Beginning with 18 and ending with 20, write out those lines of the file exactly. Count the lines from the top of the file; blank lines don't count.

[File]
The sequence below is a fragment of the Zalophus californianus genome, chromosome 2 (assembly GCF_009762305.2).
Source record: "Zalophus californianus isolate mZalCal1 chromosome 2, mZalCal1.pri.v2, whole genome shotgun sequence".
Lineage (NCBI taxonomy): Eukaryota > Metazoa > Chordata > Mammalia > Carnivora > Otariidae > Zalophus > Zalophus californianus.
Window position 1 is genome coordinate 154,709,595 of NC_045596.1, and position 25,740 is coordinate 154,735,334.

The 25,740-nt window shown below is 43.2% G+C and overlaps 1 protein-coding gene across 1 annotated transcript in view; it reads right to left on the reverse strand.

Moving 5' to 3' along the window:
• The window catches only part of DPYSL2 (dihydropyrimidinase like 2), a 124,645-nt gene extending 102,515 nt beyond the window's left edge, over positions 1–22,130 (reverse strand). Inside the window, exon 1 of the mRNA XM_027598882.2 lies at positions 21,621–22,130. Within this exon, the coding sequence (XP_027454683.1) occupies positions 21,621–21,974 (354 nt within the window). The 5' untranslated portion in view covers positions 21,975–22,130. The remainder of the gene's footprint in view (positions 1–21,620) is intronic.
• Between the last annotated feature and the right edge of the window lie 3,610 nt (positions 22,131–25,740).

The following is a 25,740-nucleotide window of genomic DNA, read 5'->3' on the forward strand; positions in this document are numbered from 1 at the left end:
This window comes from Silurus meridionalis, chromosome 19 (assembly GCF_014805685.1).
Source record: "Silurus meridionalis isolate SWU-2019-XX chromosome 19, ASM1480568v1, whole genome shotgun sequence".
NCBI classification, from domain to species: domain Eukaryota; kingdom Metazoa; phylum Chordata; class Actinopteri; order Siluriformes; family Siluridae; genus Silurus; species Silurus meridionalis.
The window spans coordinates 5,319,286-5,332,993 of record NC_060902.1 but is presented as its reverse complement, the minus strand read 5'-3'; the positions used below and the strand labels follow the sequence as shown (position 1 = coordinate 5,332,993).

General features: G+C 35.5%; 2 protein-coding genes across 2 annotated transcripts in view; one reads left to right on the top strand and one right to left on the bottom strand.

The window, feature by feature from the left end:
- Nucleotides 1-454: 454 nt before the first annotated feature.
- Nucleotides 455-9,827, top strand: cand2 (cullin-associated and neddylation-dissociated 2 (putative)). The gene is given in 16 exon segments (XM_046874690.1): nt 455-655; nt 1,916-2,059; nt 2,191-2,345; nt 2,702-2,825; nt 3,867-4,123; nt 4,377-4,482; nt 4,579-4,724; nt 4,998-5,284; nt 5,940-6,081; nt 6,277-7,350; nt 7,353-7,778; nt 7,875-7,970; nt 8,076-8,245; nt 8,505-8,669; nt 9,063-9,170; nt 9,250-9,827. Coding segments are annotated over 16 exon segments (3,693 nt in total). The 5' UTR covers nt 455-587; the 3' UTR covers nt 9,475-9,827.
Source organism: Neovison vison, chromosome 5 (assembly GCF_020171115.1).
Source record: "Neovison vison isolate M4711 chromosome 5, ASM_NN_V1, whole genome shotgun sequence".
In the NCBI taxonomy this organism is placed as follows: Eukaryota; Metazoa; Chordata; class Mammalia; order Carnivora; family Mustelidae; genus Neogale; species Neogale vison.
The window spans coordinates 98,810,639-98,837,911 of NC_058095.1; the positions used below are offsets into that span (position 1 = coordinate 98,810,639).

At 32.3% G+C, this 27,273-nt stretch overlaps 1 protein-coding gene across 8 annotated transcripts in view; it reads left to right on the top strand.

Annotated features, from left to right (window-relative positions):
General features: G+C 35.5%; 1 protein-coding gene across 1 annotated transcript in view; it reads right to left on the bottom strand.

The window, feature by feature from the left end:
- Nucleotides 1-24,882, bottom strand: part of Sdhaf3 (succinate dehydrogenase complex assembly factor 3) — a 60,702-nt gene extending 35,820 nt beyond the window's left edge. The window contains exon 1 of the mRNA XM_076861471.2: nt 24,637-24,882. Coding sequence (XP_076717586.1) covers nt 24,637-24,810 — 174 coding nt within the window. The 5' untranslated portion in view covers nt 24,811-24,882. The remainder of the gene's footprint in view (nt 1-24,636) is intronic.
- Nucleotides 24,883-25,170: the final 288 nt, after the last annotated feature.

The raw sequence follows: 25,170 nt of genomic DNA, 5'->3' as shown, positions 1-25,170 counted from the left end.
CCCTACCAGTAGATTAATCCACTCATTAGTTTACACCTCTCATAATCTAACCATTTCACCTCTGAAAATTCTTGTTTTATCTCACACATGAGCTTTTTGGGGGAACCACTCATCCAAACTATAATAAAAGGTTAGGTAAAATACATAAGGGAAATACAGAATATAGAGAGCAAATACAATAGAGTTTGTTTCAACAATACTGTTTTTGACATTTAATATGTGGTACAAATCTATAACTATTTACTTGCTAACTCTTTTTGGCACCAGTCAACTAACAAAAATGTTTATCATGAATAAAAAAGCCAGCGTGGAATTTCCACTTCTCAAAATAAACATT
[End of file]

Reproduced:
Source organism: Neovison vison, chromosome 5 (assembly GCF_020171115.1).
Source record: "Neovison vison isolate M4711 chromosome 5, ASM_NN_V1, whole genome shotgun sequence".
In the NCBI taxonomy this organism is placed as follows: Eukaryota; Metazoa; Chordata; class Mammalia; order Carnivora; family Mustelidae; genus Neogale; species Neogale vison.